The Bureau of Labor Statistics reports performance for this goal using such measures as timeliness, output, quality, relevancy, accuracy, and access. Extracted from those measures and presented here are the following measures: timeliness, quality, and access. The first, timeliness, addresses how often the Department's Bureau of Labor Statistics (BLS) meets the release dates in the published schedule of its Principal Federal Economic Indicators. The second measure is reliability. Decision-makers need to know how well BLS statistics reflect the economic activity described. The third, access, is measured by customer usage of the BLS Internet site.

FY 2001 Results: The goal was achieved. Performance measures were fully met for all three of the goal’s dimensions.


Analysis of Results: The Department met the timeliness measures for all programs.


Photo of Dave Adams lecturing students.
Photo courtesy of Youth Motivation Task Force

Dave Adams, the webmaster for the Youth Motivation Task Force (YMTF) in Orange County, California, regularly downloads data from DOL’s Bureau of Labor Statistics (BLS) website to support the YMTF’s goal of reducing the high school dropout rate. One strategy the YMTF uses is to send volunteers, like Andrew Gallagher, pictured here, into high school classrooms to discuss the value of education using information on how the unemployment rate and earnings differ by educational attainment. These volunteers also use household expenditure data to discuss the cost of living. Mr. Adams says, "One of our major problems has been the gathering of reliable/accurate … statistics. With the advent of the Internet, we discovered last year that the Bureau of Labor Statistics and the Monthly Labor Review: The Editor’s Desk (T.E.D.) publish precisely the types of reports, articles, and charts that we can use in our presentations." T.E.D. is a daily "e-newsletter" that highlights interesting BLS data and can be found on the BLS website at:


An evaluation of the Office of Publications and Special Studies report of release dates against the release schedule of BLS Principal Federal Economic Indicators provides the data for measuring the results of the timeliness indicator. The report includes the results of four of the seven Principal Indicators — the Employment Situation, Consumer Price Index (CPI), Producer Price Index (PPI), and Employment Cost Index (ECI).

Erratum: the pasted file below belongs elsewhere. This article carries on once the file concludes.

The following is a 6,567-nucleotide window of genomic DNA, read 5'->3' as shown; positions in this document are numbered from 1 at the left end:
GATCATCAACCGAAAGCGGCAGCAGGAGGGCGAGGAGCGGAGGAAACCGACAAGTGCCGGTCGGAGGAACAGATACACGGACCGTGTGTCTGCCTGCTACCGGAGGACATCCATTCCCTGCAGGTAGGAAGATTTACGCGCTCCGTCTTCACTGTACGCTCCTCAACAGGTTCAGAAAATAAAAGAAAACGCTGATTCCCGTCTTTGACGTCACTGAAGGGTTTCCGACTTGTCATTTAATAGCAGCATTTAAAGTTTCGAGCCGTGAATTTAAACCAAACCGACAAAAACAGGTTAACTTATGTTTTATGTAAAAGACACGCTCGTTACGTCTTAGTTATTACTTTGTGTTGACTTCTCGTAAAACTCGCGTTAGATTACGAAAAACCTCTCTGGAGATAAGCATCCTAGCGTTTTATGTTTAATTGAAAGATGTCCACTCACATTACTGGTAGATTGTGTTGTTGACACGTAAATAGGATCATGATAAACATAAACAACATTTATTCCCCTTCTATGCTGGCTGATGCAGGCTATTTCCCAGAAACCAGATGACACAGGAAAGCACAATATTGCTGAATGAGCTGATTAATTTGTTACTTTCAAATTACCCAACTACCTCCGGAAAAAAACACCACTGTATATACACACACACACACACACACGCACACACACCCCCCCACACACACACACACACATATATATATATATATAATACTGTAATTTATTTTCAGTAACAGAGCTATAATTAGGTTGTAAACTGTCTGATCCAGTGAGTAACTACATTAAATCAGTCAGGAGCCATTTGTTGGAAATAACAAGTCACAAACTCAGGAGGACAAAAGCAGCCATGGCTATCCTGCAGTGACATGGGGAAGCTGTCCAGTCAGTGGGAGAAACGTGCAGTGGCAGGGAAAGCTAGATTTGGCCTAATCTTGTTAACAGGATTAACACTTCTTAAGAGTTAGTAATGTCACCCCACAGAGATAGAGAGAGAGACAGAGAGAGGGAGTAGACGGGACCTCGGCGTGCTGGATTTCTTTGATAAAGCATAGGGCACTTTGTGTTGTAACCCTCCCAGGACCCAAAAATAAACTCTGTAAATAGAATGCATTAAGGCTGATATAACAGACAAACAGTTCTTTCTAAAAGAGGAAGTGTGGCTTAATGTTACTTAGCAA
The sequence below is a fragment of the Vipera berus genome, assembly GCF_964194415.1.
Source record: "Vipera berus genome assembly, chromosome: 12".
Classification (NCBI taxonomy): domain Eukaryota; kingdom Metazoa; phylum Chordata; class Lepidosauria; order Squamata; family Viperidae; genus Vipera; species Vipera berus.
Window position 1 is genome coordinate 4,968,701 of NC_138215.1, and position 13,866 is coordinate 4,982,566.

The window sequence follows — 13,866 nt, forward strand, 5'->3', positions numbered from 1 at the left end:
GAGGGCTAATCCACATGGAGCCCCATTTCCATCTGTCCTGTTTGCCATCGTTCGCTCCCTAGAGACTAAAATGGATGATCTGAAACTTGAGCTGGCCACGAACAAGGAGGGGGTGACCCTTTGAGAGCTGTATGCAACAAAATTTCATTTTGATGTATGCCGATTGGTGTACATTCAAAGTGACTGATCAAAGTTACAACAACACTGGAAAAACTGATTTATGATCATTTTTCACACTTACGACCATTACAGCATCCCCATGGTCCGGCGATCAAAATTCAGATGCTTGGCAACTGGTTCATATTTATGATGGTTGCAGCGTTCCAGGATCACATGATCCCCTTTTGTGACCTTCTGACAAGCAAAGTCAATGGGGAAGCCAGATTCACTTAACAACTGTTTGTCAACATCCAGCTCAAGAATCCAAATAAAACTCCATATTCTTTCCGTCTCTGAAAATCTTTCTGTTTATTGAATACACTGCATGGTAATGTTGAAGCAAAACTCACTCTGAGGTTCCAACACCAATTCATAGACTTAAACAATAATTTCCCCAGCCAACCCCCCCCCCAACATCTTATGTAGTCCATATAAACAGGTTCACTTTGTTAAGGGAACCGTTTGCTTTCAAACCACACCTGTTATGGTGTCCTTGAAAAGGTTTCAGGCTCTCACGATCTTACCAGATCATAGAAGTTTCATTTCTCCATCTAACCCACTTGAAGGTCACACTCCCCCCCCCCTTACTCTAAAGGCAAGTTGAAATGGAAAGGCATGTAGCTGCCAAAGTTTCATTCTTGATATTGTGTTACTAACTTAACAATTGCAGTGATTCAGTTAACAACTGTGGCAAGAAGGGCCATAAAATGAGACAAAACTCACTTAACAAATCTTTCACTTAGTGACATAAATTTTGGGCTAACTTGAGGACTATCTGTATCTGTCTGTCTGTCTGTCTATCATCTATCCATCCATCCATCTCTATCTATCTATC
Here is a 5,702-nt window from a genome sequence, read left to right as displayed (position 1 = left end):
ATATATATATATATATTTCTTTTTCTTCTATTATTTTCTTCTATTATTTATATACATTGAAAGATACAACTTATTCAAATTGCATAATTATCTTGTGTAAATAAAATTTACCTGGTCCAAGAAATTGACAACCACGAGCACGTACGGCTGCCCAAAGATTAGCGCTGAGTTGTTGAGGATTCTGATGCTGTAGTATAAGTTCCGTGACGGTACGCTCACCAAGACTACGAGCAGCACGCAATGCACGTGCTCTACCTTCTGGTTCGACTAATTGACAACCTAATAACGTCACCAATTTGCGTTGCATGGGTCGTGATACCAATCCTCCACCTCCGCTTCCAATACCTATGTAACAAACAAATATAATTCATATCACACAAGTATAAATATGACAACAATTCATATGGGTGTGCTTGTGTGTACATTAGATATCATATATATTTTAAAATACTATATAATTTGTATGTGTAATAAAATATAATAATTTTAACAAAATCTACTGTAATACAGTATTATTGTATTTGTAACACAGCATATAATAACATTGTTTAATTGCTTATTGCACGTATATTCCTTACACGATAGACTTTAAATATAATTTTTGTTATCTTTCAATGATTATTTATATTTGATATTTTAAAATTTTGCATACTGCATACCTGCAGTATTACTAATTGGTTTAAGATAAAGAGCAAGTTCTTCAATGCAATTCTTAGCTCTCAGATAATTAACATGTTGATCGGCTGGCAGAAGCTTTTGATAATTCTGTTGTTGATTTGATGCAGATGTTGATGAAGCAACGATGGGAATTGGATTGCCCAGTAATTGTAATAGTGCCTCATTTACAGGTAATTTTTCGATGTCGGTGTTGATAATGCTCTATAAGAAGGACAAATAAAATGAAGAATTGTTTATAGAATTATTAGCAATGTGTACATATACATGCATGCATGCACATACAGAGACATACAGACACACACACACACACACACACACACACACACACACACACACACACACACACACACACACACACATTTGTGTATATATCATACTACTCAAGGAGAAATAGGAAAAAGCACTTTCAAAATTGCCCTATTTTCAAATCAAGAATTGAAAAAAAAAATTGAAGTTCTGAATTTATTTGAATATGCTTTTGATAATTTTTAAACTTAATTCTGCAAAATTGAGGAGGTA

The Department scheduled 40 releases in 2001, comprised of quarterly releases of the ECI and separate monthly releases of the Employment Situation, CPI, and PPI. The Department made no changes to its strategies for achieving this performance measure.


Analysis of Results: The four economic indicators met the established quality targets.

In order to increase the relevance of BLS information, BLS consults with advisory councils and other researchers. In FY 2001, BLS continued the second year of the Federal Economics Statistics Advisory Committee (FESAC), composed of economic, statistical, and behavioral science researchers. Additionally, meetings of the BLS Business and Labor Research Advisory Councils took place. These committees provide advice and recommendations in areas such as statistical methodology, survey design, and data collection and analysis. For example, the FESAC recommended improved measurements of service sector prices, particularly for investment advice and banking services.

Each of the four Principal Federal Economic Indicators addressed in this goal has a unique quality measure. Appendix 4 provides information on individual program quality measures and performance.

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Internet User Sessions

Fiscal Year












Analysis of Results: The average number of Internet site user sessions each month serves as a proxy measure of the number of customers accessing BLS information. In FY 2000 and 2001, the number of user sessions increased 33 and 30 percent, respectively.

Goal Assessment and Future Plans: The performance goals for the timeliness and quality dimensions remain the same in FY 2002 except for the addition of another Principal Federal Economic Indicator, the U.S. Import and Export Price Indexes. The access measure will change to reflect the continued improvements to the BLS Internet site. A new performance indicator for FY 2002 is: Improve the BLS Internet site, including output functionality for users retrieving data. For example, users will have the ability to obtain data from the website and view it in a graphical format, which will provide a more intuitive visual mechanism for recognizing long-term trends and anomalies in large data sets.